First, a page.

Don't be an ass.

Now that that's out of the way, let's get down to our more specific rules (which were largely grabbed from Block by Block).

  • A GM's word is final - This is a very straightforward rule… what the GM says, goes. If you have an issue with a rules call or anything like that, please approach the GM privately and calmly to have the situation sorted out. Disobeying the ruling of a GM will result in temp-bans to start with. Punishments escalate from there.
  • Do not power-game - This is probably the most basic rule in any well run RPing community. This covers the following things:
    • Min-maxing — Dumping as many skill points as you can in a certain area at character creation. Real people are rarely gods at anything, and are at least nominally talented in a variety of areas. Your characters will hone several talents over time with XP, however. This is fine.
    • Mary Sues — Playing your character as the absolute best at everything. Good characters have personality flaws and things they are not good at.
    • Hogging the plot — Getting involved in all plots and then keeping them to yourself. You do not always have to find an excuse for your character to be involved in something, particularly if it's mostly for someone else.
    • God-modding1 — Having your characters doing things they should not be able to. If your character is wounded, role-play it out and make sure your attacks are realistic to the weapon you wield and the character that does the wielding.
    • Social Roll Abuse — Players are not required to have their characters act in accordance with social rolls made by other players. If someone wants to have their character persuade someone else's character to do something, and they don't like it, it doesn't happen.
  • Do not meta-game - Keep in-character discussions in-character and do not confuse IC and OOC drama. Don't let things you've been told out-of-character influence how your character acts. While the GMs cannot be the thought-police, meta-gaming takes away from the overall roleplaying experience. Use your judgement as players to determine what you should and should not discuss OOC with other players — typically, anything a GM sends you over private message should not be shared with other players until it comes up in-character. While this rule really only applies to 'hard' (GM-run) roleplaying, keep this in mind for soft RP as well.
  • Is this good for the story? - This is a big one… in fact it is THE big one. Every action you take in a roleplay should be prefaced with this very question. All players should always ask themselves "Are my actions good for the story?" The same thing should be asked before taking issue with another players actions. We may not agree with one another's actions, but sometimes you need to run with what the others give you. This is also not a player-versus-player environment: the characters are not here to defeat each other. Consider SunnyBrooks player vs. the plot, and remember that we're all here to have a good time and tell one amazing story.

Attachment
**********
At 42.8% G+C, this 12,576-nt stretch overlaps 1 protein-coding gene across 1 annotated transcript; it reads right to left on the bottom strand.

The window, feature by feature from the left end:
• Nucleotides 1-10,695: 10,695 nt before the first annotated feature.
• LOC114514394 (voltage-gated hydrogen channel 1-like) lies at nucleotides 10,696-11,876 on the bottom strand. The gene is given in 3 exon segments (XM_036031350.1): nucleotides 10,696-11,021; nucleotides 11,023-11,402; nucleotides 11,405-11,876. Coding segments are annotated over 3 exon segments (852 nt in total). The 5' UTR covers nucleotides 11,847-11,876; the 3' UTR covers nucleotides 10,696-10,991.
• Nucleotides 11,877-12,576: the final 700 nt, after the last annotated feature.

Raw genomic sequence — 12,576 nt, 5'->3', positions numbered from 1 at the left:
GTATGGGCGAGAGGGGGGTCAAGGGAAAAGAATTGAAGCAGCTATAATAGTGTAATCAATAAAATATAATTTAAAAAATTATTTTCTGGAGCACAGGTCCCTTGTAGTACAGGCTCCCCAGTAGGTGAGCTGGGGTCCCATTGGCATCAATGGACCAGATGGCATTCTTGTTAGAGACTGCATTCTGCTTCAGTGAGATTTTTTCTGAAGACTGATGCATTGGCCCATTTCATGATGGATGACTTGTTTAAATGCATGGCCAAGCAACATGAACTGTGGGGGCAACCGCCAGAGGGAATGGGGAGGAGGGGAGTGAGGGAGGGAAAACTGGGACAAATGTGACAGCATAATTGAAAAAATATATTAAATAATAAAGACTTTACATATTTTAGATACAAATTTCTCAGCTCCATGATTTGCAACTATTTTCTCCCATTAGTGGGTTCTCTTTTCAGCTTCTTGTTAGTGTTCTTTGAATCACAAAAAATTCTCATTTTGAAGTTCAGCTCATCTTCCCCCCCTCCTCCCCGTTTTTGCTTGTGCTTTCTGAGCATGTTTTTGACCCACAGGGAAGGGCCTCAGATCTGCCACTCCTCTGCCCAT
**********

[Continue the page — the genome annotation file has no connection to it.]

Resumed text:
• RP what you want - It is the player's right in any roleplaying game to step away from scenarios they are uncomfortable with. SunnyBrooks is no different. All cast members have the right to say public or privately to the GMs that they are not going to participate in a given scene for whatever reason. This also extends to soft RP scenes. No player can force another player into a plot/scene they do not want.
  • If you're doing a scene with someone, pay attention! - This goes doubly for plot. If you're not present enough to keep up with events happening in-character, it's probably a good idea to excuse yourself until you can focus.
  • You can retcon some things, but not others.2 Sometimes, because humans make mistakes, it is necessary to retcon something.3 As a player, however, there are limits to this:
    • You cannot retcon anything the GM says you cannot retcon, and this is final.
    • You may not retcon anything because you don't like the consequences that an action had, even though the action was possible and reasonable at the time.
    • You may not retcon another character's actions — if you believe that a player made a mistake, talk to them. If they won't budge, talk to a GM. If the GM does not budge, consider the possibility that you are wrong.
    • You may not retcon things that happened an appreciable amount of time ago unless they involved a factual error. If it was long enough ago, that might not even be good enough.
  • There are, of course, some basic acceptable reasons to retcon:
    • Factual errors. Either a character is shown knowing information that they had no way of knowing, or they're doing something that they can't do, due to personal ability or location. Alternatively, they give information that directly contradicts with established fact (and they're not lying).
    • Characterization errors. A character says or does something that they would not do. These should be caught quickly — it's hard enough to justify a retcon without needing to undo significant amounts of dialogue.
    • The GM says so.
  • Be coherent: Adurrr! If there's ambiguity in what your character is doing, where they are, or who they are talking to, fix that. And no gibberish.
  • Ask for things you want: If you want something to happen for your character, it's not going to happen on its own. You NEED to ask a GM. The flip-side is, if you can't find anything on the site saying that your characters would have access to something, it's better to assume that they do not and contact a GM to ask.
  • Anomalous activity isn't everywhere: Only GMs, or persons with GM approval, may GM occurrences with anomalous phenomenon
  • Age Minimum: You have to be this tall to ride; 16 years old minimum and act like it in chat and on the site.
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